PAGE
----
Fresh Three Bean and Corn Salad

Summer is here – hip hip hooray!  Long, lazy days, family gatherings, potlucks, cool early mornings, swimming, puzzles, and monsoon season are just a few of my favorite things about this time of year.

It’s also stifling hot in Arizona, which means I keep cooking to a bare minimum. Salads, soups made in the blender, grilled veggies, crock pot meals, and smoothies are so easy to prepare, and don’t heat up the kitchen.

Fresh Three Bean and Corn Salad | Grow Eat Glow

Whether you’re making a salad-for-dinner, potluck dish, or flavorful and filling lunch for the week, Fresh Three Bean and Corn Salad is your answer!  It’s easy to throw together, and is perfect on its own or as a side dish.  It’s pretty and colorful, and contains amazingly healthy herbs like parsley, oregano, and mint.  And the combination of herbs, garlic, and lemon is seriously refreshing!

I was first introduced to this salad at a work potluck.  Did I eat more than my share of this delightfulness?  Yes.  Yes I did.

With mint lodged between my teeth, I begged my coworker for her amazing recipe.  She graciously shared it (and informed me of my mint situation.  Thank you, Victoria!).  The original recipe can be found here.

Are you ready to make this delightful salad?  Here’s what you’ll need:

Fresh Three Bean and Corn Salad

Prep Time: 10 minutes

Total Time: 10 minutes

Serving Size: 8

Fresh Three Bean and Corn Salad


  • 1 (15 oz can) kidney beans
  • 1 (15 oz can) black beans
  • 1 (15 oz can) cannelloni beans
  • 2 ears corn on the cob (uncooked), or 15 oz can corn
  • 1 tomato, chopped
  • 1 small onion, chopped
  • 1 clove garlic, minced
  • 1 tsp. dried oregano
  • 1 small bunch fresh mint, chopped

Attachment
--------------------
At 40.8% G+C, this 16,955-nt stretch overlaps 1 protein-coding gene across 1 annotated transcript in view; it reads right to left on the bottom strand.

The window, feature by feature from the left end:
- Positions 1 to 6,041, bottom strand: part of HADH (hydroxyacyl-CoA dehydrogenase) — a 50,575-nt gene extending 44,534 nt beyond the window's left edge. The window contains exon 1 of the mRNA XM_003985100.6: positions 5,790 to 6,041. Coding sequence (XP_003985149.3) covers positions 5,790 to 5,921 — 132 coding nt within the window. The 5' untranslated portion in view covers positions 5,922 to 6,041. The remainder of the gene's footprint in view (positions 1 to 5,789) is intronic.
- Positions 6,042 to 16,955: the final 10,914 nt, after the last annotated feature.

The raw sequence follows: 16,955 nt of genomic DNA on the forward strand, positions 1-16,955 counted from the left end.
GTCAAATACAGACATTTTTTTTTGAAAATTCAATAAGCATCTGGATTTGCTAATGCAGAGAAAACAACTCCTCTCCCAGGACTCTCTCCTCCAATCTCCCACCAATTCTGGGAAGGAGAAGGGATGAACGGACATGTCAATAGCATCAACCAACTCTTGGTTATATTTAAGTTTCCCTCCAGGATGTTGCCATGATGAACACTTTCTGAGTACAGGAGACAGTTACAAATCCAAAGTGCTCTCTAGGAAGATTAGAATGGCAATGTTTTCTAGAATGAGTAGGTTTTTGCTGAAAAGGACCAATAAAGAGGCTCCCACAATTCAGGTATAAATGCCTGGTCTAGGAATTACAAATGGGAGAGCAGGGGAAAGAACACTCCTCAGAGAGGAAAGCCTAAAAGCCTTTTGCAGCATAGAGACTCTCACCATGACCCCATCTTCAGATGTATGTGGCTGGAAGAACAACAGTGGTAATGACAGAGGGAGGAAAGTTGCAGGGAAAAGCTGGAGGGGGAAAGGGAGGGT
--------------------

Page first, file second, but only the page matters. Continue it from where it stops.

• 1 small bunch fresh parsley, chopped
  • Juice of two lemons
  • 1/4 cup olive oil
  • 1 tsp. maple syrup
  • Salt and pepper, to taste


  1. Drain and rinse all beans.
  2. Cut the kernels off the corn cobs, or rinse and drain the corn if using canned.
  3. Combine beans, corn, tomato, and onion in large bowl. Lightly toss.
  4. Combine garlic, oregano, mint, parsley, lemon juice, olive oil, and maple syrup in small bowl. Whisk and season with salt and pepper. Add the dressing to bean/corn mixture and stir.
  5. Refrigerate before serving.


Longer refrigeration time will allow the flavors to blend.

 Do you cook differently in the summer?  Are there certain “cooling” ingredients you’re drawn to when it’s hot outside?  Drop me a line, I’d love to hear how you beat the heat in the kitchen!

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Got Hypothyroidism? Here’s What You Need to Know

You’re exhausted yet you have trouble sleeping at night.  You can’t lose weight no matter how much you diet and exercise.  You’re always constipated, and annoyed with everyone around you.  If this sounds like your day to day life, you could be one of the 20 million Americans with a thyroid disorder (American Thyroid Association).

If you’ve been diagnosed or believe you may have hypothyroidism, there are steps you can take to support your body systems.  Even if you’re taking medication for your condition, it’s crucial to supply the body with certain nutrients that are often deficient in individuals with an under-active thyroid gland.

What does the thyroid do?

The thyroid is a butterfly-shaped gland found at the base of the neck. This small gland is responsible for a number of critical body functions, including metabolism, body temperature, heart function, weight, fertility, blood pressure, and energy levels.

The thyroid works with other endocrine glands. Signals are sent between these glands and tell the thyroid when to produce hormones (T4 and T3). T4 needs to convert to T3, which is the “active hormone”. This conversion takes place mainly in the liver and tissues (Bauman, 2015).

What is hypothyroidism?

Issues arise when there is a disruption in gland communication, when the body doesn’t convert T4 to active T3, and/or when the thyroid doesn’t produce enough thyroid hormone. This is called hypothyroidism, and affects the entire body. Because the thyroid is responsible for so many body functions, day-to-day life can be deeply affected by this condition.

Got Hypothyroidism? Here's What You Need to Know|Grow Eat Glow

Is Hashimoto’s the same as hypothyroidism?